Soon after my eight-day retreat, I queued up the last five blog posts so they would be published while I was away on vacation. It felt good to know I didn’t need to have another post ready until August 24.
That’s today and here I am writing it.
Usually, some experience or thought comes to mind that I want to share with you, but in the last few weeks, nothing’s surfaced except a vague uneasiness. I didn’t know its source until a friend and I were chatting about silent prayer, and I admitted how difficult it is for me to enter into silence and be present to God.
The next day I was sitting around a table with the other Living From The Heart facilitators from Calgary, Saskatoon, and the lower mainland. Before we began our work for the day, Brent Unrau led us in morning prayers. This passage from Lamentations was read aloud.
I remember and wait for this thought:
How enduring is God’s loyal love;
the Eternal has inexhaustible compassion.
Here they are, every morning, new!
Your faithfulness, God, is as broad as the day.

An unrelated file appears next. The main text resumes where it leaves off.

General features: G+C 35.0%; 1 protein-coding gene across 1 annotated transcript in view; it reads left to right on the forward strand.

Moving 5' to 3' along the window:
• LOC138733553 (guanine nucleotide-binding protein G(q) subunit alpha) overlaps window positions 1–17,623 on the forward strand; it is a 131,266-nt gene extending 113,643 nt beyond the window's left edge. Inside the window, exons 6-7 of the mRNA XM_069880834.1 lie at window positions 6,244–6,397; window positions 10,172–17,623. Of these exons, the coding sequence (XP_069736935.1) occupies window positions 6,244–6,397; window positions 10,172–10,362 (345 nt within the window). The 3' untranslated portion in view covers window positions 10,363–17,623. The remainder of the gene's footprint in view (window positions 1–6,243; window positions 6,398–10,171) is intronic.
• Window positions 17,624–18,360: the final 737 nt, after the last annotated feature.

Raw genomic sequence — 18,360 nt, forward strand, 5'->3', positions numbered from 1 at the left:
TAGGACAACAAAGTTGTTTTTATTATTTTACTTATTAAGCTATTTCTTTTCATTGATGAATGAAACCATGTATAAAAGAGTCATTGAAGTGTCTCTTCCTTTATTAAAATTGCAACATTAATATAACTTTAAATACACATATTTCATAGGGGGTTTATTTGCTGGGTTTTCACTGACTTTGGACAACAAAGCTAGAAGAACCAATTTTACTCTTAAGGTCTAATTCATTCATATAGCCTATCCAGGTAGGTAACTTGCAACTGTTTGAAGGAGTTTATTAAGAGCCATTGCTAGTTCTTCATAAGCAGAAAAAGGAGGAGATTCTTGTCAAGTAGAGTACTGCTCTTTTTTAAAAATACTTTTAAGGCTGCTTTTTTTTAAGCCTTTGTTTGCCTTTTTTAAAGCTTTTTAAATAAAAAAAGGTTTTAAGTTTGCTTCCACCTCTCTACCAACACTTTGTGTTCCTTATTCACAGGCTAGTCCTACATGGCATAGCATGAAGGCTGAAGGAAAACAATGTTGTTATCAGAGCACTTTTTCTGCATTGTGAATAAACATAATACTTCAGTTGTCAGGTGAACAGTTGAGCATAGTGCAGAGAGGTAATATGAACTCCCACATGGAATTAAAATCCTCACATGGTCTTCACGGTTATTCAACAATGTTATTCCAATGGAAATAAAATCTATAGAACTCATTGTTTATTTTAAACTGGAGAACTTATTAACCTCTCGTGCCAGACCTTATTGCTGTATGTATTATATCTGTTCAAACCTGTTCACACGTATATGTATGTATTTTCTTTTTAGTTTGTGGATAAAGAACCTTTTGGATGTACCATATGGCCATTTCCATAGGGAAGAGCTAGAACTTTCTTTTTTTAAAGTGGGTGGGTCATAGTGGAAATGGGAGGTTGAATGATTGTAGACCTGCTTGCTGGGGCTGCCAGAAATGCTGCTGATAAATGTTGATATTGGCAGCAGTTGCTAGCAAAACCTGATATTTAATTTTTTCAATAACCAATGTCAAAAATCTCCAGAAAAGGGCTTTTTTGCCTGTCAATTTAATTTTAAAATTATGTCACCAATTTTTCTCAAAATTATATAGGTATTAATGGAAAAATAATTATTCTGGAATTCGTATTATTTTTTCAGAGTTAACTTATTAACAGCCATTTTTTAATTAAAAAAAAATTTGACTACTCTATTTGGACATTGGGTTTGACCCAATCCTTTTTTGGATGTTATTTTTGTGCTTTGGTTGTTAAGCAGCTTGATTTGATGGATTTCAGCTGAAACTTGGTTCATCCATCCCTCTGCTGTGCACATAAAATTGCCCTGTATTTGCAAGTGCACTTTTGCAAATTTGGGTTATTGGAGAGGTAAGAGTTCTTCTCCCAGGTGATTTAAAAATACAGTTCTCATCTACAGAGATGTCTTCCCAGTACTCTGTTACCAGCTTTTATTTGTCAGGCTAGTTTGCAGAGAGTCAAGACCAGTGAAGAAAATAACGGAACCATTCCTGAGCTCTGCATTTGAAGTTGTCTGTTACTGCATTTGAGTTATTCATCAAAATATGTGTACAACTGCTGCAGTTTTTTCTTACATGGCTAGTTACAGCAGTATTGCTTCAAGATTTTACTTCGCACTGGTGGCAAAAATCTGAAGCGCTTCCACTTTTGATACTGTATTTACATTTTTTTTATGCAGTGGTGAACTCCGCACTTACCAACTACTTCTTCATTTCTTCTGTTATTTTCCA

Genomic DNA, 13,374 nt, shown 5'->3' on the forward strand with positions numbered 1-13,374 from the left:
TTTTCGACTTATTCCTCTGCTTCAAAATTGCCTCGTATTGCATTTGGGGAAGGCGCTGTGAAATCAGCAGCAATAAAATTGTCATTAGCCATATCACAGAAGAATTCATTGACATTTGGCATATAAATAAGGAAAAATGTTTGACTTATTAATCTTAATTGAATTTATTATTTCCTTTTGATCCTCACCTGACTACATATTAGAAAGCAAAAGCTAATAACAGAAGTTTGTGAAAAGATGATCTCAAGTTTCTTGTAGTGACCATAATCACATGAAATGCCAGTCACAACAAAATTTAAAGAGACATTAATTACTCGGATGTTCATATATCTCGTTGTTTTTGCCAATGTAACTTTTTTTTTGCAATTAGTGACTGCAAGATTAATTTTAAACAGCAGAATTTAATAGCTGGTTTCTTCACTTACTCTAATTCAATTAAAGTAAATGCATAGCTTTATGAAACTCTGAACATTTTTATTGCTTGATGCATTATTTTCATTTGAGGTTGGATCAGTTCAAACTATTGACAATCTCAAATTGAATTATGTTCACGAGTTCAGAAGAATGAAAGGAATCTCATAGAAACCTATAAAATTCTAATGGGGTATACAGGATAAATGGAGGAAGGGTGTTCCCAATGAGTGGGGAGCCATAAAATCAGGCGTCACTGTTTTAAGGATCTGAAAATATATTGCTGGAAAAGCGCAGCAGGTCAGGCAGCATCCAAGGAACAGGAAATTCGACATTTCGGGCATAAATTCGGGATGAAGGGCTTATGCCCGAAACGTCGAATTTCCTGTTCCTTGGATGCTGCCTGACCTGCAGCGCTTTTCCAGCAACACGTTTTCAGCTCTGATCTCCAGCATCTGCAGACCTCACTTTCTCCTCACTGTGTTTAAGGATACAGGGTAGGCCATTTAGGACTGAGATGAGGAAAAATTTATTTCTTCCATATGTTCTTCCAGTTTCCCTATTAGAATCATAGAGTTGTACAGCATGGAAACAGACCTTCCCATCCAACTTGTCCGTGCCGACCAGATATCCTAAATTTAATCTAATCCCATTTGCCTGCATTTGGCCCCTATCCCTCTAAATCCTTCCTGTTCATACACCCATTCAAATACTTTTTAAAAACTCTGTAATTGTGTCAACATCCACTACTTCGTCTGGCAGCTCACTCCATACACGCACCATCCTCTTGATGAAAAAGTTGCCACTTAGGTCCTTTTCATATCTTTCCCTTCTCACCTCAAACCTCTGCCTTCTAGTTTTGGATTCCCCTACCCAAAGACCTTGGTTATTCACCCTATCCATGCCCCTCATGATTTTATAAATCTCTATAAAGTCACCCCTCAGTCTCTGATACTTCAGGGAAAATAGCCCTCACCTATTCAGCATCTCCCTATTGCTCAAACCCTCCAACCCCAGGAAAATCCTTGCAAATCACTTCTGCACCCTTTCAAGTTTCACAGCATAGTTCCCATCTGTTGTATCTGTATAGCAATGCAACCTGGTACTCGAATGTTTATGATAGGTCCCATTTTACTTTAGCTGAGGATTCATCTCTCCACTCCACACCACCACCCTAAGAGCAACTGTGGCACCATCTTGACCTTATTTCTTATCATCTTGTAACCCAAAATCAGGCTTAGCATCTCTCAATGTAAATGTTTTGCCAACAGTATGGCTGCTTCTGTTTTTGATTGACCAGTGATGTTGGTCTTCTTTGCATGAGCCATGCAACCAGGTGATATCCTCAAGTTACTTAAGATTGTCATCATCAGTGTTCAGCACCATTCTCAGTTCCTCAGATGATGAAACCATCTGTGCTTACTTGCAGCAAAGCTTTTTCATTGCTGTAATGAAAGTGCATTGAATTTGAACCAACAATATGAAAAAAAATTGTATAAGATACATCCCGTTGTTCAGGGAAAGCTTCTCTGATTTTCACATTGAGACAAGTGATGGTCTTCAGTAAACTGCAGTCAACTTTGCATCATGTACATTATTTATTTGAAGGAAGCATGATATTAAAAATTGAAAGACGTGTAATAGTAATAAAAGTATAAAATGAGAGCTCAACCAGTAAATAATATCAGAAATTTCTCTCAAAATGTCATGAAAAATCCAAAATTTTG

Have courage, for the Eternal is all that I will need.
My soul boasts, “Hope in God; just wait.”
It is good. The Eternal One is good to those who expect Him,
to those who seek Him wholeheartedly.
It is good to wait quietly
for the Eternal to make things right again.
In these encouraging words, I heard, “Just wait. The Eternal will make things right again.”
After a brief time of silence, Brent invited us to share what was stirred in us as in response to the reading. When it was my turn to speak, I told them what stood out for me. Then I hesitated and looked into the gentle faces of my friends. Could I say why?
“When I finished my eight-day retreat, I sensed that silence is the doorway to intimacy with God, but so often I can’t open that door.” Tears came as I spoke. “Then when I heard, ‘Just wait. The Eternal will make things right again.’ I felt hopeful. God will help me.”
As I sit here now with my computer on my lap, I feel those tears again. I recall my friends’ compassion. I remember the prayer when Jesus and I were on the beach and he took me through a doorway into another world. He showed me that the God is actively redeeming every person’s life–including mine.
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During my vacation, my brother Ron took me to his church’s annual Blues Brews N BBQs. For six years, Mount Olivet Lutheran Church in Plymouth, Minnesota, has hosted this music festival which has raised over $100,000 for community partners, Habitat for Humanity and PRISM in Minneapolis and St Paul. This year’s line up included Miss Myra and the Moonshiners, Harrison Street, and The Alex Rossi Band. Here are more photos of this amazing event.